(a repost. Brennan Manning passed away yesterday. Abba's child is with his Father.)
A friend sent me this excerpt from Brennan Manning's The Furious Longing of God. It's been rattling around in my head ever since.
Paul wrote in Philippians, "He emptied Himself." He cried from His heart, nails in His hands, and poured out His blood that we might believe His love for us. Significantly, Jesus chose the giving tree, His cross, as the demonstrative sign of His absolutely furious love for men and women. In the words of one early church father: "the mightiest act of love ever to arise from a human soul." How is it then that we've come to imagine that Christianity consists of primarily in what we do for God? How has this come to be the good news of Jesus? Is the kingdom that He proclaimed to be nothing more than a community of men and women who go to church on Sunday, take an annual spiritual retreat, read their Bibles every now and then, vigorously oppose abortion, don't watch x-rated movies, never use vulgar language, smile a lot, hold doors open for people, root for the favorite team, and get along with everybody? Is that why Jesus went through the bleak and bloody horror of Calvary? Is that why He emerged in shattering glory from the tomb? Is that why He poured out His Holy Spirit on the church? To make nicer men and women with better morals? The gospel is absurd and the life of Jesus is meaningless unless we believe that He lived, died, and rose again with but one purpose in mind: to make brand new creations. Not to make people with better morals, but to create a community of prophets and professional lovers, men and women who would surrender to the mystery of the fire of the Spirit that burns within, who would live in ever greater fidelity to the omnipresent Word of God, who would enter into the center of it all, the very heart and mystery of Christ, into the center of the flame that consumes, purifies, and sets everything aglow with peace, joy, boldness, and extravagant, furious love.This, my friends, is what it really means to be a Christian."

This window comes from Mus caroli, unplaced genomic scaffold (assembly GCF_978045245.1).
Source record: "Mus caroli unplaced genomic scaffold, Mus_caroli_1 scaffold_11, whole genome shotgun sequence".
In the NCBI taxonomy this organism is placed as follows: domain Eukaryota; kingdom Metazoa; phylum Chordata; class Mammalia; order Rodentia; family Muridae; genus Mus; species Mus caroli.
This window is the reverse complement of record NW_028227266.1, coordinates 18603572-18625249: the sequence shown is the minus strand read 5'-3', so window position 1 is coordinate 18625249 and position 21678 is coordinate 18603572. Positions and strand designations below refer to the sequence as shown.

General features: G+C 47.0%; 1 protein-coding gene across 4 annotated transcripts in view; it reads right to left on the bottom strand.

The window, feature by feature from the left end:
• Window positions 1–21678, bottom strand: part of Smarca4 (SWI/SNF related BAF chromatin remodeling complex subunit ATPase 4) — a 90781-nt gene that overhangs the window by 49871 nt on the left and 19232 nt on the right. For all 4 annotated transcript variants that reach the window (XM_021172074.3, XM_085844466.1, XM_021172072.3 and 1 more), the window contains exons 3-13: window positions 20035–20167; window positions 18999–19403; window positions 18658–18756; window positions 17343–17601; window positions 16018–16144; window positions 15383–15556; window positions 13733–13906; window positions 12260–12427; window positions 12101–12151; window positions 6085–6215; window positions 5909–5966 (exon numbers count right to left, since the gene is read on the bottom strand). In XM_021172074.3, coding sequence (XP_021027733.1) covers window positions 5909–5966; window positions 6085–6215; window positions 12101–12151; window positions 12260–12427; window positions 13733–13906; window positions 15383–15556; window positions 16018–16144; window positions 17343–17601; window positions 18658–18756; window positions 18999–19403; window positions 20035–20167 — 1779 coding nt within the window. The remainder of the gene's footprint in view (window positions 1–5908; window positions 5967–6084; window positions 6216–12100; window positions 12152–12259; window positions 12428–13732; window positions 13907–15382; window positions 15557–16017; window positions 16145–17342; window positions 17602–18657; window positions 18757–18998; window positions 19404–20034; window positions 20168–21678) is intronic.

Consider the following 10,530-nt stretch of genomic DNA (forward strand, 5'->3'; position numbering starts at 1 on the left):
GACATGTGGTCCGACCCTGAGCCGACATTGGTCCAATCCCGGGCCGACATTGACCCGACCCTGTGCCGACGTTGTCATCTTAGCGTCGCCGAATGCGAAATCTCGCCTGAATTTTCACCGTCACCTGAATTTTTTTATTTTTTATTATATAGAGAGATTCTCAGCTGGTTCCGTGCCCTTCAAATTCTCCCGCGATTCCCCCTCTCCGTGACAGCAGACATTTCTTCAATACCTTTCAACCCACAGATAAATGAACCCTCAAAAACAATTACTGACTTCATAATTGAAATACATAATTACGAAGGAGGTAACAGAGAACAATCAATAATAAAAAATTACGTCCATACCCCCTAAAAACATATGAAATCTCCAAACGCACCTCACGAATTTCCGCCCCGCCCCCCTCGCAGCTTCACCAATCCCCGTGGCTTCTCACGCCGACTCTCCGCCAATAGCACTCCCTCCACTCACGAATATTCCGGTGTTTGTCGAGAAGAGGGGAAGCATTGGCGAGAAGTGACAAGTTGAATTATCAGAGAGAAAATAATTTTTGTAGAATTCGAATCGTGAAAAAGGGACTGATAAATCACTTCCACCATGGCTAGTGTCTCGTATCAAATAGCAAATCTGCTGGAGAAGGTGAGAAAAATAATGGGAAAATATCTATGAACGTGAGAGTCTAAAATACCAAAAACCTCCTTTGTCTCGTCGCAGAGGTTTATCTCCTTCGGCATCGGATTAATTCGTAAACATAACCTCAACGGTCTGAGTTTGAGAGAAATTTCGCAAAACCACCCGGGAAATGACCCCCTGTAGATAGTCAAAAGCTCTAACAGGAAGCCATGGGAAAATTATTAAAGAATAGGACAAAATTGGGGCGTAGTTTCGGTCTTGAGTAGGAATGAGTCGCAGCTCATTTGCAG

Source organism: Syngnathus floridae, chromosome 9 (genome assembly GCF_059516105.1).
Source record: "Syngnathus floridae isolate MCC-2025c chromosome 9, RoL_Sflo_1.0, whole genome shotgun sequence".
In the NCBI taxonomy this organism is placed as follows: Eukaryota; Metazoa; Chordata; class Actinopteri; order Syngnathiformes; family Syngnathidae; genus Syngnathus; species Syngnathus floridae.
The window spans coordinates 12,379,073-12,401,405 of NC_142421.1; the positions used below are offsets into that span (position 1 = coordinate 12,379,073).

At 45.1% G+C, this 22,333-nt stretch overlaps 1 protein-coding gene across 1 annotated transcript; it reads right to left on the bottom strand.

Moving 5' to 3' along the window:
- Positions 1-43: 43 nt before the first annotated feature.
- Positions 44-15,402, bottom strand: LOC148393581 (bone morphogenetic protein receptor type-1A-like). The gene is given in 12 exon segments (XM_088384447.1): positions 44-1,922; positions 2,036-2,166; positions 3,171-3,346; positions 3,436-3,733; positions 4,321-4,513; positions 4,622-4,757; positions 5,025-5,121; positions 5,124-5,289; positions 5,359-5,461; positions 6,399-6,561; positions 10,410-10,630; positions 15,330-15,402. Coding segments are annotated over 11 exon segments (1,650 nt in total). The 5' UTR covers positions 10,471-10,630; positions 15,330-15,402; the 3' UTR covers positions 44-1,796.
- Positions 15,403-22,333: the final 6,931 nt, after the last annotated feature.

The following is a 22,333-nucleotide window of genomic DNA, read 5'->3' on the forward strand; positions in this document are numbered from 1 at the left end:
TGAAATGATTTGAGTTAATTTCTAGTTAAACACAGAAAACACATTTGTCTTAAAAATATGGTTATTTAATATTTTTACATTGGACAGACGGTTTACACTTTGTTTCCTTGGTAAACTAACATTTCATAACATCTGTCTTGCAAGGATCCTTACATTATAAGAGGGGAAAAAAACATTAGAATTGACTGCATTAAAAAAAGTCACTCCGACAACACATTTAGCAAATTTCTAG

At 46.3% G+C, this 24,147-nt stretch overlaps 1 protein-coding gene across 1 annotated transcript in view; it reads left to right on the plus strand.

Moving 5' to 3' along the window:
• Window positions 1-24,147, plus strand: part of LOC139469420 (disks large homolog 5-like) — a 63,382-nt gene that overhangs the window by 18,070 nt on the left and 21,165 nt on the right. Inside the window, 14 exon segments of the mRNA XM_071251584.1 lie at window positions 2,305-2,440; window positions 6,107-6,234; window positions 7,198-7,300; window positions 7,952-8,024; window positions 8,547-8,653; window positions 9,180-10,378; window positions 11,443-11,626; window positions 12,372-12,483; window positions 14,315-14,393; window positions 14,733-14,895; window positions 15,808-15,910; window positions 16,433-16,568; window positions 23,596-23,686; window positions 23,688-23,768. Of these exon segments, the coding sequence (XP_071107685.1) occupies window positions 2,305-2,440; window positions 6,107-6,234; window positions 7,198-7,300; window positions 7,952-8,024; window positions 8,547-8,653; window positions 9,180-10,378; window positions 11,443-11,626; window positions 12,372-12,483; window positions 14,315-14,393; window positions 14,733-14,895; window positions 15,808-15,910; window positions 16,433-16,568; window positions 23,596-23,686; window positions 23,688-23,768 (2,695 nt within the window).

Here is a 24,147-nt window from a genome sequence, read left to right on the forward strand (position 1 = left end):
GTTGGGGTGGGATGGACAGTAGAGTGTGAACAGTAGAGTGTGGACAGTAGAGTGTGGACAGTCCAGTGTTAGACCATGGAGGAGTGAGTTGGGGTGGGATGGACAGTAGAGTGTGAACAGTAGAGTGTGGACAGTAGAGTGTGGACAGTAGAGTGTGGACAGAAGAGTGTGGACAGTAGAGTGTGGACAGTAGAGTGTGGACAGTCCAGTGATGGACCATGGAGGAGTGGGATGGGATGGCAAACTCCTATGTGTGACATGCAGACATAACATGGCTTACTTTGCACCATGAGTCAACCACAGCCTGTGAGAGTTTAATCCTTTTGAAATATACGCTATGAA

Another friend, just a few days ago, showed me this video of Manning.
Manning's book Ragamuffin Gospel saved my life the summer after my senior year of high school. I really mean that. I know my story isn't unique in that regard; there are a lot of people who can point to Manning as a crucial voice in their lives. But if you haven't read Manning, I hope you will. We need people who speak with the fury of a prophet about the love of God, because it's not a nice story with a moral at the end, like one of Aesop's fables. It's the terrifying, heart-breaking, heart-restoring, healing truth of what God has done to reach out to our broken souls and our broken world, and I'm so glad Manning has been telling that story.